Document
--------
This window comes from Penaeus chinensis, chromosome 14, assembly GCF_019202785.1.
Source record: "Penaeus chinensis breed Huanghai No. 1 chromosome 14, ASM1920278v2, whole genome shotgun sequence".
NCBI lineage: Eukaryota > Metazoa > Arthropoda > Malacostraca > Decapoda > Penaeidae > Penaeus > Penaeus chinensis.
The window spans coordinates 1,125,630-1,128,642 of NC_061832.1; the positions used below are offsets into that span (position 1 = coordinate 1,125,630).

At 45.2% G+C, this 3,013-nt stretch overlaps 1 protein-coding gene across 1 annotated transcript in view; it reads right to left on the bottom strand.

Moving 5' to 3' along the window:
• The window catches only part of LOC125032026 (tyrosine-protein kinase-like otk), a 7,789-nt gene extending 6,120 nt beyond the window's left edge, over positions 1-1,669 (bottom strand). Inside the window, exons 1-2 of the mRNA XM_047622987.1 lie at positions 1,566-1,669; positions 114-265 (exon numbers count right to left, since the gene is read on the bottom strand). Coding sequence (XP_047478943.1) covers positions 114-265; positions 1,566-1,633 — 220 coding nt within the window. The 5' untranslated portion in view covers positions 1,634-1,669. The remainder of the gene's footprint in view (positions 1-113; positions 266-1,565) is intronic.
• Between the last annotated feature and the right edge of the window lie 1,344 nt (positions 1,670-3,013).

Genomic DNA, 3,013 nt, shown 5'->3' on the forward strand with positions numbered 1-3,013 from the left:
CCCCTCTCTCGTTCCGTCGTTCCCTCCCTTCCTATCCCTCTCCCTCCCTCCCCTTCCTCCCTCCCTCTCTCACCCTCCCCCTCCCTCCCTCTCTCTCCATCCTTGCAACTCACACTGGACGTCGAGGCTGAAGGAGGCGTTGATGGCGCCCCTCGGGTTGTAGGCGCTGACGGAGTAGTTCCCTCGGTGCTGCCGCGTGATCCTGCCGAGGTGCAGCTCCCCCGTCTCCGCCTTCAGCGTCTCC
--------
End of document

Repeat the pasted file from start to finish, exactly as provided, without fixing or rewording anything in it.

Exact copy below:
This window comes from Penaeus chinensis, chromosome 14, assembly GCF_019202785.1.
Source record: "Penaeus chinensis breed Huanghai No. 1 chromosome 14, ASM1920278v2, whole genome shotgun sequence".
NCBI lineage: Eukaryota > Metazoa > Arthropoda > Malacostraca > Decapoda > Penaeidae > Penaeus > Penaeus chinensis.
The window spans coordinates 1,125,630-1,128,642 of NC_061832.1; the positions used below are offsets into that span (position 1 = coordinate 1,125,630).

At 45.2% G+C, this 3,013-nt stretch overlaps 1 protein-coding gene across 1 annotated transcript in view; it reads right to left on the bottom strand.

Moving 5' to 3' along the window:
• The window catches only part of LOC125032026 (tyrosine-protein kinase-like otk), a 7,789-nt gene extending 6,120 nt beyond the window's left edge, over positions 1-1,669 (bottom strand). Inside the window, exons 1-2 of the mRNA XM_047622987.1 lie at positions 1,566-1,669; positions 114-265 (exon numbers count right to left, since the gene is read on the bottom strand). Coding sequence (XP_047478943.1) covers positions 114-265; positions 1,566-1,633 — 220 coding nt within the window. The 5' untranslated portion in view covers positions 1,634-1,669. The remainder of the gene's footprint in view (positions 1-113; positions 266-1,565) is intronic.
• Between the last annotated feature and the right edge of the window lie 1,344 nt (positions 1,670-3,013).

Genomic DNA, 3,013 nt, shown 5'->3' on the forward strand with positions numbered 1-3,013 from the left:
CCCCTCTCTCGTTCCGTCGTTCCCTCCCTTCCTATCCCTCTCCCTCCCTCCCCTTCCTCCCTCCCTCTCTCACCCTCCCCCTCCCTCCCTCTCTCTCCATCCTTGCAACTCACACTGGACGTCGAGGCTGAAGGAGGCGTTGATGGCGCCCCTCGGGTTGTAGGCGCTGACGGAGTAGTTCCCTCGGTGCTGCCGCGTGATCCTGCCGAGGTGCAGCTCCCCCGTCTCCGCCTTCAGCGTCTCC